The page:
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Legal Analysis and Writing

L.A.W. Moot Court & Judge Judy:

September 19, 2012

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    Outside the courtroom waiting to argue. I’m in the middle next to my opponent, Andy. My partner, Sam, is far left.

How They’re Not At All Alike

By Rachael Federico

Who’s Doing What Now?

I’ll admit, I’m not the biggest dabbler in pop culture, but I have seen an episode or two of Judge Judy.  When I found out I’d be arguing in front of a panel of judges, I could only imagine J.J.’s distinctive accent and critical gaze peering over the rims of her very serious glasses. Thankfully, you won’t be doing that.

The actual experience is far less painful, and even less trashy.  I promise.

Here’s what will happen: you will be assigned a time to arrive to the courthouse, and being a diligent student, you will remove all metal items from your pockets as you walk through the metal detectors.  You’ll make your way up to your assigned room, and you’ll wait patiently in the hallway for your peers to arrive. I recommend bringing a camera to document your first court appearance! 

When it’s time, you’ll get called into the courtroom.  The “bailiff” (likely someone’s kid or hapless law school friend who got roped into the gig for the promise of free food) will announce “Oyez, oyez!” 

First person up will launch into the prepared argument (you know, “May it please the court,…”).  You’ll probably be cut off by a peppering of questions from the judges.  After answering the question, you’ll go back to your prepared argument and likely get cut off again.  You’ll get a “warning” from the “bailiff” when your time is almost up.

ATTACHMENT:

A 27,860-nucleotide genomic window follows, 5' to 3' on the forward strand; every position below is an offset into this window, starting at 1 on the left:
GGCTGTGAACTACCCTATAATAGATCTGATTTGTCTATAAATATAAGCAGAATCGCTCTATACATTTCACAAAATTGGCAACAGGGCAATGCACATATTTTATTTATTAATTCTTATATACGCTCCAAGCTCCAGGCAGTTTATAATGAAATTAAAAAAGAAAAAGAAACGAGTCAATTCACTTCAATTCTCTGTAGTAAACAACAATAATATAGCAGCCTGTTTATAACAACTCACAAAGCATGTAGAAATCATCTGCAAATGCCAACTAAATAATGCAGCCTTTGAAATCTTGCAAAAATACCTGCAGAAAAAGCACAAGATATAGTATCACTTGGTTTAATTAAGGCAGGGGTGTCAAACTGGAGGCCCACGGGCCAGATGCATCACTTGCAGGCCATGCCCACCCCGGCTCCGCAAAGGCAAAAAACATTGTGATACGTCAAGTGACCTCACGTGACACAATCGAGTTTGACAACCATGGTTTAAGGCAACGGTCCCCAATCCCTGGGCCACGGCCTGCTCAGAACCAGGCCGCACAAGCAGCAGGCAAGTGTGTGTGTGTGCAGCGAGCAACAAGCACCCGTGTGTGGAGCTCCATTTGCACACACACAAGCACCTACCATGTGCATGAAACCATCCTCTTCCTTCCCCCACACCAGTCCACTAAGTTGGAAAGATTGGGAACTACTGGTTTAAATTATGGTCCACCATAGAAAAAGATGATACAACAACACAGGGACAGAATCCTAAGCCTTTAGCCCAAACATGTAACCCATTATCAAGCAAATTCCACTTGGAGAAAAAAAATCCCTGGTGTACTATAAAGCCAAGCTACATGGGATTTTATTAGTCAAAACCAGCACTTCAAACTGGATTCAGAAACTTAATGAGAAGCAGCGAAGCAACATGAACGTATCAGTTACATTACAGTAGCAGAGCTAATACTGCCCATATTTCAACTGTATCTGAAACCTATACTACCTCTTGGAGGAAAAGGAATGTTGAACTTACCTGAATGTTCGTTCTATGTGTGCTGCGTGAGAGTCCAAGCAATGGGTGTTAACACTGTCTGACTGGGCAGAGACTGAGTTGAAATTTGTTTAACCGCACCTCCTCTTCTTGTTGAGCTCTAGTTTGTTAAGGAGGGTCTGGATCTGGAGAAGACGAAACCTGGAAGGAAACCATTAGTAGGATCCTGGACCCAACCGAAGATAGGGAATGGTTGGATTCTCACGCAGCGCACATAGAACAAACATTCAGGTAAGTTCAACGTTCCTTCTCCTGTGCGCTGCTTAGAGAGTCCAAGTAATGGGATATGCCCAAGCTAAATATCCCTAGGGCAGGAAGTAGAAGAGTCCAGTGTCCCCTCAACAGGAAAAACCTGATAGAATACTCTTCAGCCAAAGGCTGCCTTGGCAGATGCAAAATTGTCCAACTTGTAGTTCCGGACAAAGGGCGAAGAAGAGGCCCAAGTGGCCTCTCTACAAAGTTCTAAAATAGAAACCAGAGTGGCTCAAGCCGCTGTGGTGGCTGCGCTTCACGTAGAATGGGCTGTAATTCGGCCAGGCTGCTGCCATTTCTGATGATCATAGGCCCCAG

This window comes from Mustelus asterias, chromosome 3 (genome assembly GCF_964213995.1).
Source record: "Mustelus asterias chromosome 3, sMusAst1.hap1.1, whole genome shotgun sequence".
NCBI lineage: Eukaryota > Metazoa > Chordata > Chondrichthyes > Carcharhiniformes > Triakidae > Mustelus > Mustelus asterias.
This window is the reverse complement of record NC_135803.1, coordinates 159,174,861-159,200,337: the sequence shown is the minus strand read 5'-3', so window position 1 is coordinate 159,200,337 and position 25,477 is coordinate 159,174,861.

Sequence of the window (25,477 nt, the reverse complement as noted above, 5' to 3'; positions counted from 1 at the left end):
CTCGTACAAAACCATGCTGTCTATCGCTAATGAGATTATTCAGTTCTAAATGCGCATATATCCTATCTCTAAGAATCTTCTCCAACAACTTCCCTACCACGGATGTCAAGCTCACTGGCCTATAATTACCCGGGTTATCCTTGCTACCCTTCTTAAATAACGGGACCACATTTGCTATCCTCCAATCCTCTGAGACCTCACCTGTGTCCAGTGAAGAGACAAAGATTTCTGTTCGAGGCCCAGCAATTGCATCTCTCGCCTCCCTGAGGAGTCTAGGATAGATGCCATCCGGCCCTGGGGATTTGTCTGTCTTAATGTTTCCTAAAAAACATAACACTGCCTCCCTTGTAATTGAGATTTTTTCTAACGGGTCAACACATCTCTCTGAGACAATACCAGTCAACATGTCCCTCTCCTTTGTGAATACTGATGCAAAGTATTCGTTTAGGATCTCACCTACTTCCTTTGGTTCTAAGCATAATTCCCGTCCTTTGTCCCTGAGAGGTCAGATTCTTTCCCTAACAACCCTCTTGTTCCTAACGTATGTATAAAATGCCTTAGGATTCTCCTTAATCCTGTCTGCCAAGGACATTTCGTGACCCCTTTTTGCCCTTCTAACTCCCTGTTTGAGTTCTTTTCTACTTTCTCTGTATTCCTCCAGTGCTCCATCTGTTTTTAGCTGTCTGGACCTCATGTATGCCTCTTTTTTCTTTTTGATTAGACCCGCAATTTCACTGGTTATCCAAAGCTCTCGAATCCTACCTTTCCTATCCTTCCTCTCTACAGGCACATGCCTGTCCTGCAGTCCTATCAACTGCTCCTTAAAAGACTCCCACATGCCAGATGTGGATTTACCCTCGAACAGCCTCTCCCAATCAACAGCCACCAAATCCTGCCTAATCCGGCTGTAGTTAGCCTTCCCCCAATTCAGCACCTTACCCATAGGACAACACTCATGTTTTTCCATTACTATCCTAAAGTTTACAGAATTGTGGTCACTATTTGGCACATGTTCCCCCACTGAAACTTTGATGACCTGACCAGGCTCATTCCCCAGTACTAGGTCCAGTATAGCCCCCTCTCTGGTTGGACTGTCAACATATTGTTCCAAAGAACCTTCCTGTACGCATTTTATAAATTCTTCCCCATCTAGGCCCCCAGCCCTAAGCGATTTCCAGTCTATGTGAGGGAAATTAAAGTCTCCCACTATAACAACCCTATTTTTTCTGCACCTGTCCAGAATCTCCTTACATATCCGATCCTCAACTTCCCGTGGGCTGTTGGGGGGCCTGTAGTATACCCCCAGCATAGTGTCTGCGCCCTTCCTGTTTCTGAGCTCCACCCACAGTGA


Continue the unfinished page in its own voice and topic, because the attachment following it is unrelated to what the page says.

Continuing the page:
Then you’ll park it and watch your opponent go.  You’ll likely forget everything that just happened. 

At the end of the session, the judges will leave and come back with some feedback about your arguments.  If you don’t write down this feedback, you’re likely to forget that, too.  When everyone is done, it’ll be time for a splendid party.  Not so bad, right?

Until then, there’s plenty you’ll be doing to prepare.  You’ll have the chance to do a mock argument with your TA, as well as in-class time to develop good arguments and argument strategies.  Your TA team is ready and willing to help! 

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